Article about: I have no picture but maybe some one can help me regardless. A friend has an old British Webley military revolver. Its an older one possibly an 1890s era. Maybe Boer War. Not the later WW2 m
I have no picture but maybe some one can help me regardless. A friend has an old British Webley military revolver. Its an older one possibly an 1890s era. Maybe Boer War. Not the later WW2 model. Pretty beat up but all there. Below the hammer on the but strap its stamped RFC in small letters. Its a period scrip type stamping. He thought it stood for Royal Forces Canadian. I thought it might be Royal Flying Corps. Anybody have any input? I know its hard to say without a pic. Thanks
hi , is it the type with the grips known as the birds beak grips? i have seen a 455 webley dated 1914 marked to the R.F.C.
as you describe it was sold with a ww1 trio to a ww1 RFC officer.....cheers paul
RFC might stand for Royal Flying Corps, but it does not stand for "Royal Forces Canadian". The Canadian forces, regular or militia, have never referred to themselves by that name. If it were Canadian and entered the Canadian forces inventory after about 1907, it should have a Canadian broad arrow, the standard British broad arrow closely surrounded by the letter "C". (An example is seen in the picture of the rifle butt shown below.) It might also be marked CEF for Canadian Expeditionary Force.
Of course, there were two Mk 4 Webley's, one dating from 1899 in .455 calibre (inasmuch as it is a Webley I assume I am required to make that misspelling) and the other introduced in about 1932 in .38 calibre. The early .455 Mk 4's had the birdshead grip, as shown here.
The later models of the .455 Mk 4, as shown below, had the same grip as the later Mk 6's. The Mk 6 was not introduced until 1915, a year into the war.
The Mk 5, introduced in 1913, looked much like the Mk 4, but was designed for the new smokeless powder. Mk 4's were designed for use with black powder cartridges. Mk 4's and Mk 5's were used in large numbers prior to the introduction of the Mk 6. You say yours was used by the British forces, so I assume it is carrying a broad arrow and other goverment arsenal proof and/or regimental markings. If yours is like my Mk 6, it is covered with the things. I must have 30 of the little broad arrow buggers crawling all over my pistol, with nearly as many proof and acceptance marks! Of course, many Mk 4 Webleys, both from the Boer War and in the early days of the Great War, were private purchase and might have no markings at all other than pressure tests and similar civilian proofs.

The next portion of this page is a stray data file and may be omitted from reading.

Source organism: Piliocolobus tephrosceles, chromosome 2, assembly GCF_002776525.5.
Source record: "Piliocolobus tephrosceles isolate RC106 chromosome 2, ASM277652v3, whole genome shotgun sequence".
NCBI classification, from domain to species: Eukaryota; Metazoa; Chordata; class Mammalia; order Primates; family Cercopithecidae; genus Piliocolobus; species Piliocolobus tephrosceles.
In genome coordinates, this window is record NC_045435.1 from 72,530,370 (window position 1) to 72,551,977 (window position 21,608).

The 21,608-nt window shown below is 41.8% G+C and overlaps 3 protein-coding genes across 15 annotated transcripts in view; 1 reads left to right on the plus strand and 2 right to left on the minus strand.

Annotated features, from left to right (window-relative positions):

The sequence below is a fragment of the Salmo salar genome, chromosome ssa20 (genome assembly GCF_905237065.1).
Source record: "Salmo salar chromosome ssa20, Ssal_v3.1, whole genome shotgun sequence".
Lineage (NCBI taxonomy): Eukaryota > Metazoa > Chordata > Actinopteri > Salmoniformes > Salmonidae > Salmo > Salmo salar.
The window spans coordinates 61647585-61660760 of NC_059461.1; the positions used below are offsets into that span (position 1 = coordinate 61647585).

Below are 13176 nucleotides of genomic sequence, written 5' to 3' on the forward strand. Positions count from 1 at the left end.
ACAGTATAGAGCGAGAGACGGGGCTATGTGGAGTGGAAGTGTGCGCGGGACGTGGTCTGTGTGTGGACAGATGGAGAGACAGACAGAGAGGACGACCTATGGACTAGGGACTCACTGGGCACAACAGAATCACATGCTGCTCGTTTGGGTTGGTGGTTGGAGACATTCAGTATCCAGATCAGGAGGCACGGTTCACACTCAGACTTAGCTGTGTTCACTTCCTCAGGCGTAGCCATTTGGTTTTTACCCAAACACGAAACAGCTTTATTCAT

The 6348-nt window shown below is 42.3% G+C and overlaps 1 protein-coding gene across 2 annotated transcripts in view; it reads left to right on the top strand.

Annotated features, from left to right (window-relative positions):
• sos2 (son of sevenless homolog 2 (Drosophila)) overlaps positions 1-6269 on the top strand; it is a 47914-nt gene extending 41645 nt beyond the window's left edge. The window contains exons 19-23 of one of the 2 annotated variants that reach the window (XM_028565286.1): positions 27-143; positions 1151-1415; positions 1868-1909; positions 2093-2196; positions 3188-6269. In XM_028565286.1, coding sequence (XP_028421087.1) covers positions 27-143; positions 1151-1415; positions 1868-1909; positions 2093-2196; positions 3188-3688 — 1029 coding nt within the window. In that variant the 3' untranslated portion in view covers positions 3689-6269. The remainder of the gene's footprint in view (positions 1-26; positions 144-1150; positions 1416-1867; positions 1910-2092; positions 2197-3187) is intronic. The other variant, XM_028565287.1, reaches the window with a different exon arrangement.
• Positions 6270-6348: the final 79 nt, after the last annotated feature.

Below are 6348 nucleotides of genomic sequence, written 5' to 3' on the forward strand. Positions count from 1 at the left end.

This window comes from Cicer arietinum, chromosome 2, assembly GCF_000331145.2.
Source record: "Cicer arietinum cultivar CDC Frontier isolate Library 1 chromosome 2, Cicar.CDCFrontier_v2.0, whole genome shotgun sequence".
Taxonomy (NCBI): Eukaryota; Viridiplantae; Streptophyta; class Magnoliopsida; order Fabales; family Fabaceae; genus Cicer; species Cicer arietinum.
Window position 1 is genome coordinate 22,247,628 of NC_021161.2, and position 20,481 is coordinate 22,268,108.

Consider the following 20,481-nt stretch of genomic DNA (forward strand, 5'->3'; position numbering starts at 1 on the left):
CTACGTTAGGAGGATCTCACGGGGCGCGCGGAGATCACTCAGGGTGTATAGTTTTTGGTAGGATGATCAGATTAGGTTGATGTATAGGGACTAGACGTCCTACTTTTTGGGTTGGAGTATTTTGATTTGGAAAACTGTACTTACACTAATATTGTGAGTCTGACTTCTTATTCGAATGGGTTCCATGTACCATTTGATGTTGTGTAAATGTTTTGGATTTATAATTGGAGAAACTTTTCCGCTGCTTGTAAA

The 1932 Mk 4 .38 looked much like a late .455 Mk 4 or like a scaled down Mk 6, as you can see. The Royal Flying Corps was long gone before this Mk 4 was even a gleam in the Webley designer's eyes. Of course, that's not to say the British government might not have come up with another RFC...perhaps the Royal Fishing Commission? You can make up all sorts of RFC combinations, but the only one I know of as part of the British armed forces is the Royal Flying Corps.
A big word of caution. Due to the scarcity of .455 ammo in the 60's and 70's, many people shaved the rear of the Webley cylinders to take .45 ACP ammo. This ammo is too strong for the reinforced Mk 6 Webley and is dangerous. In a Mk 4 it would be a disaster. The .455 Mk 4 was designed for black powder cartridges. Even the standard Mk 6 .455 cartridges (referred to as Mk 2 cartridges--go figure) are too powerful for use in a Mk 4. If you want to shoot it, use black powder cartridges.
Thanks, it is the model with the birds beak grips. Stamped behind the hammer on the grip strap is RFC Under that L.13, then under that 94. Any idea on what those markins indicate. Thanks for taking the time to upload the pictures with the detailed description.
The picture of the .455 Mk IV with "updated grips" is incorrect. The picture is of a Mk VI. Upon closer review I do not know that there ever was a .455 Mk 4 produced with updated grips. The "updated" Mk 4's I was looking at were .38 calibre, not .455. Sorry for the error.
Last edited by wingandprop; 04-20-2011 at 06:42 AM.
You are very welcome Survival. The backstrap area is commonly used for regimental markings. There are books that will give you the full explanation of all these markings, one of them being ‘The BROAD ARROW’ British & Empire Factory Production, Proof, Inspection, Armourers, Unit & Issue Markings by Ian Skennerton, Ian Skennerton's. These numbers normally include unit identification and weapon inventory number. There are also many forums for collectors of British military weapons and one of them can probably give you that information. I suspect you are looking at a very rare, early war, Royal Flying Corps marked pistol. Either that or it dates from when Britain's Rugby Football Clubs were really tough! Some of the proof marks you might find on your pistol to help date it are shown here. http://www.phoenixinvestmentarms.com...Proofmarks.pdf . The later Webleys show their date of manufacture on the frame below the cylinder, but I don't know that that is true for the Mk 4.
It has the crown BV mark which indicates Birmingham after 1904. Its only in fair condition. They had evidently released it and had welded the cylinder and hammer to the frame. They had only just tacked it so later on some one had ground out the welds and partially restored the gun. I will try to include some pics if I can figure out the process. Thanks again for the help.